DR: False. The Cavaliers best hope at getting better in the offseason was with Kyrie Irving, the younger member of the team and the player that still has the most potential. But instead of trying to find a way to beat the Warriors, Irving is trying to find a way out of Cleveland. With or without Irving, next season is a wash against the Warriors with Irving checked out.

JR: True. It’s possible that if the Cavs get enough quality pieces that outperform their previous season that the Cavs could be a better team. They would likely need two players that are ready to start next season and Kevin Love would need to look like Minnesota Love (production, not body mass) for this to happen. This dream scenario is probably very unlikely and if such a deal were going to come to fruition, the offer would likely have been made and accepted at this point. But it’s certainly possible.

4. How do you think the Cavs handled publicly discussing handled Kyrie’s future at Koby Altman’s press conference?

CM: The point of that press conference was to not talk about the deal and the Cavs, as a whole, have been tight-lipped about what’s going on. They aren’t tipping their hand at all, which is good. The question for me is this: Was the damage already done and uncontrollable before Altman and Dan Gilbert spoke? I’d say many there didn’t seem interested in buying everything they said.

BW: The Cavs handled the topic of Irving’s trade request the only way that they really could. It would not be a good thing for either Dan Gilbert or Altman to go into any detail as far as what they expect to happen with Irving, in fear that they tip their hand in any way. By saying they expect him to be in camp, it sets the precedent that they are willing to keep him if they don’t get the deal they are seeking.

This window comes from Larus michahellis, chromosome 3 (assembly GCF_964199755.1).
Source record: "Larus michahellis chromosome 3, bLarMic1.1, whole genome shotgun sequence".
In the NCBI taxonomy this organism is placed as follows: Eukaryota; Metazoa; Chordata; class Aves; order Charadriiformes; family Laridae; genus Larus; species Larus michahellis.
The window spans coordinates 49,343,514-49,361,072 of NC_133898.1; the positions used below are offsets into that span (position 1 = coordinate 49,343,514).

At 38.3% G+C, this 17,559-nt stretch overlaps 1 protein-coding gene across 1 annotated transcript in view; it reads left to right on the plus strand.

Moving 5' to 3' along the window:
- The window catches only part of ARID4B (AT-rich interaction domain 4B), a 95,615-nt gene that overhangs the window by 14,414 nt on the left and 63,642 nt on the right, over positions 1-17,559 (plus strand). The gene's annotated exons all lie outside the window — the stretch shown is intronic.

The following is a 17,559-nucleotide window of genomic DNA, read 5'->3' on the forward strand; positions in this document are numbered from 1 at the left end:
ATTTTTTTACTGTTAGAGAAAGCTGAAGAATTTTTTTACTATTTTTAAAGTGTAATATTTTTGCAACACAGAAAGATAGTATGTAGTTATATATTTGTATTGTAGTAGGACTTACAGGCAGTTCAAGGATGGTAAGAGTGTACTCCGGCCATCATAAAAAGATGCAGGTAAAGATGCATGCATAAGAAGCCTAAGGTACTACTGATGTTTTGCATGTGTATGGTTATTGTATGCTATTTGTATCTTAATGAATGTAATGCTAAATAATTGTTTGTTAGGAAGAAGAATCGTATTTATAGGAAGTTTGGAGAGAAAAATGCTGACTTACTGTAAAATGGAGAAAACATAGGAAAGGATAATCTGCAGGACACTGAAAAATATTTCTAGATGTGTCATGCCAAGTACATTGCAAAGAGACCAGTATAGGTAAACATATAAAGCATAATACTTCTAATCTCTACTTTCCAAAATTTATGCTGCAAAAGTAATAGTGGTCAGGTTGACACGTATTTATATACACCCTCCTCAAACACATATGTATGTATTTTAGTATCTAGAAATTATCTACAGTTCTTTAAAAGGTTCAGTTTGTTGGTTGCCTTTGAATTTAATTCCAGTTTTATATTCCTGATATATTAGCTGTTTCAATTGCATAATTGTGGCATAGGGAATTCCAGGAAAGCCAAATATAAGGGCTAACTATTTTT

ZG: I think it was appropriate. They never explicitly said what they were planning to do with Kyrie and it keeps controversies and rumors at ease. In order to maintain as much value as they can for Kyrie, saying less is always best.

DR: The press conference didn’t give me confidence that the Cavs are prepared to compete in 2017. The failure to resign David Griffin has left Koby Altman with a team that looks to be on it’s way out. The press conference just confirmed the status quo — this is a team that went to three straight Finals that will have trouble doing it again, especially without buy in from their second best player.

JR: It was fine. I don’t think many bought what they were selling but they didn’t make the situation worse which was always the best case scenario.

5. Pitch me your favorite trade offer for Kyrie Irving.

CM: This really does depend on what you think of Justise Winslow. If the Suns won’t give up Josh Jackson, a return of Winslow, Goran Dragic and Josh Richardson would be a good net for the Cavs. It a) gives you replacement starter, a young talent who ca defend and a useful wing who isn’t old. I’d also say getting off Iman Shumpert’s deal, in any deal, would be worth not getting a pick back. I’m also actively trying to not end the Road Trippin’ podcast.

BW: Cavs get: Khris Middleton, John Henson, Malcolm Brogdon, Eric Bledsoe,